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Your Foot Bone is Connected to Your Leg Bone…

Have you ever wondered how far you will walk in your life? Well, the average person walks 176,640 km in their lifetime. More surprising is that over 75% of the population will suffer from foot related ailments.

For some, foot problems will be minor annoyances. For others, foot problems will mean weeks, months or years of pain and discomfort. For professional and amateur athletes, performance will be severely affected by these problems.

Equally important, because of the foot’s critical role in how the body functions, problems with foot mechanics can lead to many of the most common foot, ankle, knee, hip and lower back ailments.

At the basis of most foot-related problems is a simple fact: the foot is under constant stress from the body’s weight as we stand, walk, run, climb, golf, ski, skate or do any number of other activities on our feet.

As you walk or run, your entire body weight lands on your feet at a pressure of up to 5 times your own body weight, and to the tune of 15,000 times a day. With your feet under such high demands while establishing the base of support for your body, even minor variances in normal foot mechanics can impact numerous joints and tissues within the kinetic chain.

Even more so than the general population, those with diabetes and arthritis need to take extra precautions when it comes to foot care as there can be several foot complications associated with these diseases. Those suffering with arthritis often comment that their feet will burn as though they are “dancing on coals.” This is due to the inflammation of the joints associated with arthritis and is compounded by poor foot mechanics.

Even more so than the general population, those with diabetes and arthritis need to take extra precautions when it comes to foot care as there can be several foot complications associated with these diseases. Those suffering with arthritis often comment that their feet will burn as though they are “dancing on coals.” This is due to the inflammation of the joints associated with arthritis and is compounded by poor foot mechanics.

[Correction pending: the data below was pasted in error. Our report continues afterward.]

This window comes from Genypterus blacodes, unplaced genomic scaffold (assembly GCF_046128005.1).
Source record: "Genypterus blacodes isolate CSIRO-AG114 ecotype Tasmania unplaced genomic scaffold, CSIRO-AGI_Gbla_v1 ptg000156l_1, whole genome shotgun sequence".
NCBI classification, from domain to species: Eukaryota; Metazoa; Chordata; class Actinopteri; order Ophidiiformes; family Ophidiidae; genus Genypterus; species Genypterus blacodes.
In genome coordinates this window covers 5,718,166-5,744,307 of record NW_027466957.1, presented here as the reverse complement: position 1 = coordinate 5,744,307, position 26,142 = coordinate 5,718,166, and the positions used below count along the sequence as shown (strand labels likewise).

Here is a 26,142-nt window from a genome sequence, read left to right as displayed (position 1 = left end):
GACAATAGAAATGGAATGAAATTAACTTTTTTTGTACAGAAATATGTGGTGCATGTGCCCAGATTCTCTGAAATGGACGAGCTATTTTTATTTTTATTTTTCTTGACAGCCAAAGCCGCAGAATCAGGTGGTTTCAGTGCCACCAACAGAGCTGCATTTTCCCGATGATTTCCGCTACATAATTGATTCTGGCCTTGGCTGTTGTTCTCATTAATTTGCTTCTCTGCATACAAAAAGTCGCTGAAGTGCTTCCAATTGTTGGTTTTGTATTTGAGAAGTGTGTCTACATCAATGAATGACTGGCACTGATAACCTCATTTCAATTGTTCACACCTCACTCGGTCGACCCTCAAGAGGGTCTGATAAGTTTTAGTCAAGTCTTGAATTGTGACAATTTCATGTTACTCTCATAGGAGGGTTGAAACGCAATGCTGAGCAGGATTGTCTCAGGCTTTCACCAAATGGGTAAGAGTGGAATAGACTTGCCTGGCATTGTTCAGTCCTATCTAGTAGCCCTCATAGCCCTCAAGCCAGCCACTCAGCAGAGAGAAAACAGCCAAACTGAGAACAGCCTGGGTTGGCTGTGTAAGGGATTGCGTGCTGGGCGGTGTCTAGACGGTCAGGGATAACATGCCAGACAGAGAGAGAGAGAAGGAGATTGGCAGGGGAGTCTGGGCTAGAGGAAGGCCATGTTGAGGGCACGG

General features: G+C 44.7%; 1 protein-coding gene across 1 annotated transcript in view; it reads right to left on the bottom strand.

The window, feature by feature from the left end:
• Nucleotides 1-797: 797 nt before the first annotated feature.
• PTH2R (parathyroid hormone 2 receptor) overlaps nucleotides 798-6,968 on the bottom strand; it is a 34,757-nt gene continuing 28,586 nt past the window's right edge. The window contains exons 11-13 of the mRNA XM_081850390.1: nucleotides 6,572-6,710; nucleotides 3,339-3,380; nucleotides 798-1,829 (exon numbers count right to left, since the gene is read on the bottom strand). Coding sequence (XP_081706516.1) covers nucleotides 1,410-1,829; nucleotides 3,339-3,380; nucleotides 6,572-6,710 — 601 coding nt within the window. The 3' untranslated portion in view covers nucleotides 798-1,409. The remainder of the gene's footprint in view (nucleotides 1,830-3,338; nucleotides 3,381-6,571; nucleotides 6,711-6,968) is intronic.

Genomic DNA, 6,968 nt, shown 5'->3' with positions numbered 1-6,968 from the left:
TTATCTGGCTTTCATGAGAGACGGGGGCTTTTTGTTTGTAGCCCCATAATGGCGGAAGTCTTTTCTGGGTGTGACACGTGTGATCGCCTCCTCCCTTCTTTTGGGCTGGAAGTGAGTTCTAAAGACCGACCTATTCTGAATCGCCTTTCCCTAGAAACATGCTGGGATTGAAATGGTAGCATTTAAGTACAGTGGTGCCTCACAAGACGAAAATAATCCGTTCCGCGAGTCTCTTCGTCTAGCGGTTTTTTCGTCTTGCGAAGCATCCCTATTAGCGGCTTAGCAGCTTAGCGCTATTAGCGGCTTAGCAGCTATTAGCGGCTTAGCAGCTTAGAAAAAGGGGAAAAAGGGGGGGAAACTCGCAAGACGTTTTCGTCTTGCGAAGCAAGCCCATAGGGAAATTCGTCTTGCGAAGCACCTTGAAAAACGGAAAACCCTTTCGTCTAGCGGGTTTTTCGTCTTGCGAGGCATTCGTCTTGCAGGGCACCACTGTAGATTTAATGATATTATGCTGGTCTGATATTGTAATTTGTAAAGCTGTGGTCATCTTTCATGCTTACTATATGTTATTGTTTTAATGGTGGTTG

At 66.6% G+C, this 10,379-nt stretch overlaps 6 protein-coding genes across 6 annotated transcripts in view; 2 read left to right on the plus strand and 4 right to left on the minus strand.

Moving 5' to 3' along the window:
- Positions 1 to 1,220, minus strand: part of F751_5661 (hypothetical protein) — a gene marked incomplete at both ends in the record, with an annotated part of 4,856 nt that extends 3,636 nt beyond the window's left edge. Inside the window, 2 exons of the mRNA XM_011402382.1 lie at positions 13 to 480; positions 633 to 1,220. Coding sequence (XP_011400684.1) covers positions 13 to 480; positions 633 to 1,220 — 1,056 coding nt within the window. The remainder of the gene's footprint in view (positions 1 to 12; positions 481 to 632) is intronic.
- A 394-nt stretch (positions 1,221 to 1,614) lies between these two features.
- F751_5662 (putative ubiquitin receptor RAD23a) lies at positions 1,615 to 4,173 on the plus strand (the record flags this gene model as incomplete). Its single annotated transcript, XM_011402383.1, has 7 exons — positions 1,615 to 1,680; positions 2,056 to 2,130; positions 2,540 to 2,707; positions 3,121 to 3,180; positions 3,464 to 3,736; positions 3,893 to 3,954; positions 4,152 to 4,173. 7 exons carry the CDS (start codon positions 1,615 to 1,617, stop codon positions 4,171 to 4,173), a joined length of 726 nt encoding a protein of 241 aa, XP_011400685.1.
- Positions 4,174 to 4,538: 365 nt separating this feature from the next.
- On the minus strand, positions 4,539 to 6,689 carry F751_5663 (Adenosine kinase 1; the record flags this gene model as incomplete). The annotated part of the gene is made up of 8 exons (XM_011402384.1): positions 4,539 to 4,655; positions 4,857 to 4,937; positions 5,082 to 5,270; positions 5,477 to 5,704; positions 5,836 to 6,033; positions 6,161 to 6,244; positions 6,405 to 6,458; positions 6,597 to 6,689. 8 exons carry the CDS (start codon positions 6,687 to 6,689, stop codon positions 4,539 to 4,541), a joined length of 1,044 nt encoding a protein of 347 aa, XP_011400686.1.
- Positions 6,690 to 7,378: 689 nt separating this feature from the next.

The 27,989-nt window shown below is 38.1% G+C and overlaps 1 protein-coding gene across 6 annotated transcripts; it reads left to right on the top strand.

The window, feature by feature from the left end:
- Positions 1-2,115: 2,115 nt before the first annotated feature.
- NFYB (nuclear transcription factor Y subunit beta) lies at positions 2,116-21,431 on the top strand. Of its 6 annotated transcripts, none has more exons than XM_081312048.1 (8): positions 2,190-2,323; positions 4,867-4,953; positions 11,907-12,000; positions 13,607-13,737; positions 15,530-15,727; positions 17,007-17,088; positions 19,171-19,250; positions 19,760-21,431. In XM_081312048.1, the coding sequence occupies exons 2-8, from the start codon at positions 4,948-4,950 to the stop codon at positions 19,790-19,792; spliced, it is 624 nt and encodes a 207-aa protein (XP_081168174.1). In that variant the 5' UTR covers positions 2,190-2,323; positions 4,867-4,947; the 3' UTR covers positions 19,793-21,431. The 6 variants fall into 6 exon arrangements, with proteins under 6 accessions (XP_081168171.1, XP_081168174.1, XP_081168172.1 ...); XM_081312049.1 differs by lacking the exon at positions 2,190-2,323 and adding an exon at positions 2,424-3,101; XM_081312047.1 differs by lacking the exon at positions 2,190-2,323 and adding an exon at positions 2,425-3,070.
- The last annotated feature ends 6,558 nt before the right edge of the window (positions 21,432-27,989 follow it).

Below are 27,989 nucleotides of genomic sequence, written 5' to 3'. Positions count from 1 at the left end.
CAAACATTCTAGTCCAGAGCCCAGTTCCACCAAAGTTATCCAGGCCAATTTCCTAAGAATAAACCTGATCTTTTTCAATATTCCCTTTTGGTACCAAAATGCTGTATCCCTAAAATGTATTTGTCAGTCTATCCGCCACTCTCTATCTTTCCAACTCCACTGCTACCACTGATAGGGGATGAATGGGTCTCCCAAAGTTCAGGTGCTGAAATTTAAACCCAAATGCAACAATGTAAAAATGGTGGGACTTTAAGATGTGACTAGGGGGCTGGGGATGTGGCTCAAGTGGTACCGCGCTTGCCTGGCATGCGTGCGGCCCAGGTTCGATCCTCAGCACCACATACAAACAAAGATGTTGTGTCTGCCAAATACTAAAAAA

Joint swelling combined with poor biomechanics can lead to severe repercussions to the health of arthritic feet including pain, bunions, hammer toes and potential surgery. For those suffering from diabetes, the major concern is poor circulation in the feet, which often result in ulcers, infection, and potential surgery.

Essential to healthy feet are good biomechanics, alignment and function. This implies that the foot is moving correctly when we are standing, walking or running. Altered biomechanics will cause poor weight distribution along the bottom of the foot, resulting in one or more areas of the foot bearing abnormally high pressure.

The result of faulty foot mechanics can be pain (at numerous sites), skin irritation, postural fatigue or even a lack of balance. Similar to the use of eyeglasses for correcting vision, researchers have developed foot orthotics for the correction of foot mechanics. In fact, orthotics are the second most prescribed correctional device, second only to eyeglasses.